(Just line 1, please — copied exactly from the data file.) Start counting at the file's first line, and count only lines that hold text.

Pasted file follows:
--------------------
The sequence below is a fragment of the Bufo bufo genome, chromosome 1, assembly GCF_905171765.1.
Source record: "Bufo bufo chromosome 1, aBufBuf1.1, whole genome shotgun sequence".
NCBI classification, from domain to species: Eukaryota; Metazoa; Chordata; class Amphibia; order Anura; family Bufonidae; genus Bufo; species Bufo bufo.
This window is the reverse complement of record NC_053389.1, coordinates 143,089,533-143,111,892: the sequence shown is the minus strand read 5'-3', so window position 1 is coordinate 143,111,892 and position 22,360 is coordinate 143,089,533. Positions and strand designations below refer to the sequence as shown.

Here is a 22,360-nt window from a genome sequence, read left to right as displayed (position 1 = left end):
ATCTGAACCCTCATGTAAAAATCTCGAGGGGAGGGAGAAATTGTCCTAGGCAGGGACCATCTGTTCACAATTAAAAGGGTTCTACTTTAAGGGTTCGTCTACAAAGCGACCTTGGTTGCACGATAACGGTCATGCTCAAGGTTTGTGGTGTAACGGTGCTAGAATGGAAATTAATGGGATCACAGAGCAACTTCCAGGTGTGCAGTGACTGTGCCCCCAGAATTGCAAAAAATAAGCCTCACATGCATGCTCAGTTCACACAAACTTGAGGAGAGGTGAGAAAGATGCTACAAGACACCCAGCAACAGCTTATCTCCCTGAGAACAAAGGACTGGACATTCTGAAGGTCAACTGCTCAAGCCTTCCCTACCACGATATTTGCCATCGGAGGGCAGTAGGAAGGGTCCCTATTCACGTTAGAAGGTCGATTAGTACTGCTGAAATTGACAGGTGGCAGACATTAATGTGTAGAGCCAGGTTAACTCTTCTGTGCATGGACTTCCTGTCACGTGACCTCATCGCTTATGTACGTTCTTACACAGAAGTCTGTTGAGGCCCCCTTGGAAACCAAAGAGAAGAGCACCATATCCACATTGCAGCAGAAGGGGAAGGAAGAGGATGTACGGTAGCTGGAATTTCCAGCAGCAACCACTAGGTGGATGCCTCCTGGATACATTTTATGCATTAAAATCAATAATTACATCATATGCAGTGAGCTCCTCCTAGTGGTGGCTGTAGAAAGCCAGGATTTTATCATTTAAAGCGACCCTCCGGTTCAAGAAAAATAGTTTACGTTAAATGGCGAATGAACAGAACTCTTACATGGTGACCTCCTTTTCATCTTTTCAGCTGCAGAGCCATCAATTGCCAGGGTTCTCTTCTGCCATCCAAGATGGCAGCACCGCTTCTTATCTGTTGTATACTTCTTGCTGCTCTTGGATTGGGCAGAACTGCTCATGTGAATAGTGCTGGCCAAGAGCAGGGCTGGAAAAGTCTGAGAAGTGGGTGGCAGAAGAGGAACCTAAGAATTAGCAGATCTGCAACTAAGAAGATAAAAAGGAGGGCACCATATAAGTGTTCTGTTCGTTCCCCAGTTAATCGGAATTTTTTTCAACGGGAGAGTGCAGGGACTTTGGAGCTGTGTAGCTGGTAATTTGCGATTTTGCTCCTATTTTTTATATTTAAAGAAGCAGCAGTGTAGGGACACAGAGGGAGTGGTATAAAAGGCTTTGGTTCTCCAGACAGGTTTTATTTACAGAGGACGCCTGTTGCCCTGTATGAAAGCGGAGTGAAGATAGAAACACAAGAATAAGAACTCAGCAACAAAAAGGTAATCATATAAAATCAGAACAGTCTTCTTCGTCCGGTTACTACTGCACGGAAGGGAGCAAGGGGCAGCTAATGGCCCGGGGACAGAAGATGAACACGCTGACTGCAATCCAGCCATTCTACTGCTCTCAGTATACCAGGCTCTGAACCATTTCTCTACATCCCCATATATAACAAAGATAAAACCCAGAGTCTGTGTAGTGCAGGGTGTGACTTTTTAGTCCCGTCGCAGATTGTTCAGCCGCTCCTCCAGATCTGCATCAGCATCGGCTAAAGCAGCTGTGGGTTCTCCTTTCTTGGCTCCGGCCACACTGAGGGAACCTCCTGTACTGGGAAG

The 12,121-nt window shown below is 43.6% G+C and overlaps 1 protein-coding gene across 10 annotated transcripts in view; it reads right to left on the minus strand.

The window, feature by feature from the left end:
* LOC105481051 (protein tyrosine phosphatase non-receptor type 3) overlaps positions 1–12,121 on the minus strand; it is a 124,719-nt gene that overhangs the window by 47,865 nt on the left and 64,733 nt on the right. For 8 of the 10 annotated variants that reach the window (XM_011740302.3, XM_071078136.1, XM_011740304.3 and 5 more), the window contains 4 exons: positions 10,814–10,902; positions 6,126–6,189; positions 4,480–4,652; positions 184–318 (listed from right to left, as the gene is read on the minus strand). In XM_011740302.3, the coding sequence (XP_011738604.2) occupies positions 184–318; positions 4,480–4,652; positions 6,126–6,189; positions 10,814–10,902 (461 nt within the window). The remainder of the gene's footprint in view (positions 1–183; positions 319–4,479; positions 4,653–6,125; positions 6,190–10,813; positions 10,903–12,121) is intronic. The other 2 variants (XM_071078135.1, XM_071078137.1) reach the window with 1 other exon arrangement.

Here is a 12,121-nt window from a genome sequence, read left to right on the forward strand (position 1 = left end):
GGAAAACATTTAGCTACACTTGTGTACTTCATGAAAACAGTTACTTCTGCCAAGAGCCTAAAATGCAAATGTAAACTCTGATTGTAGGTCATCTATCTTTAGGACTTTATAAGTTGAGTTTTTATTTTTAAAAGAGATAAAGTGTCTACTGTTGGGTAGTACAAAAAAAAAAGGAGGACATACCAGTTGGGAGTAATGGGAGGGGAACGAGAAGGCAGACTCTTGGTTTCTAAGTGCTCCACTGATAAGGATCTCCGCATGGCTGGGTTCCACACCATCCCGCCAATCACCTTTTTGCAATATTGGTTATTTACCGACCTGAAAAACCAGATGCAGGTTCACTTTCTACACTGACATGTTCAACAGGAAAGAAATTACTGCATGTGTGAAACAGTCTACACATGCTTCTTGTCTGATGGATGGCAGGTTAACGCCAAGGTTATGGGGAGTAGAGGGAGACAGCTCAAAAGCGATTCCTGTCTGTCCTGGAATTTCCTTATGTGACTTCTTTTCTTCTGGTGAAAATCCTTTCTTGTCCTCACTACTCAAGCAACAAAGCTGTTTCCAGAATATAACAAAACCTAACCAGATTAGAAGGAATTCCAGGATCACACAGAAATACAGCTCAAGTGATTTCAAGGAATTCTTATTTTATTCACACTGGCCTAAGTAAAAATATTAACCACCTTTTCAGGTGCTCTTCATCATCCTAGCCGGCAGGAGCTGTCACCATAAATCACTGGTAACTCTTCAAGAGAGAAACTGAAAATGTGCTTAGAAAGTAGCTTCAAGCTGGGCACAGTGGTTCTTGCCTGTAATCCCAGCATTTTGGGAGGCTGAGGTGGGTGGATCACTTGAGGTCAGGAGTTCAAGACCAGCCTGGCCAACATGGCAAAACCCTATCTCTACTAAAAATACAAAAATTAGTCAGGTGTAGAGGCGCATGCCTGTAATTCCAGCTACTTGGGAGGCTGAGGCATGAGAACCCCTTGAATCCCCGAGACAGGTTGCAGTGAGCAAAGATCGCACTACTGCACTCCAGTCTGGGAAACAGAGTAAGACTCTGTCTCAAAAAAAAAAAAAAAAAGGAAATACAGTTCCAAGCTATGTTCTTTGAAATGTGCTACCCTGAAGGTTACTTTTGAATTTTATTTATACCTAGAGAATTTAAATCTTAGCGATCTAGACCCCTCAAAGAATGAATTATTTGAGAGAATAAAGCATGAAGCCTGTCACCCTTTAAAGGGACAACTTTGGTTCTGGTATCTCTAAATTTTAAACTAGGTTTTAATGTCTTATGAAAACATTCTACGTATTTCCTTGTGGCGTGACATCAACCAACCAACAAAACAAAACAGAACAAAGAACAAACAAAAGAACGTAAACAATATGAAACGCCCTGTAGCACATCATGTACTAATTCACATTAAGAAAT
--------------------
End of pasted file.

The sequence below is a fragment of the Bufo bufo genome, chromosome 1, assembly GCF_905171765.1.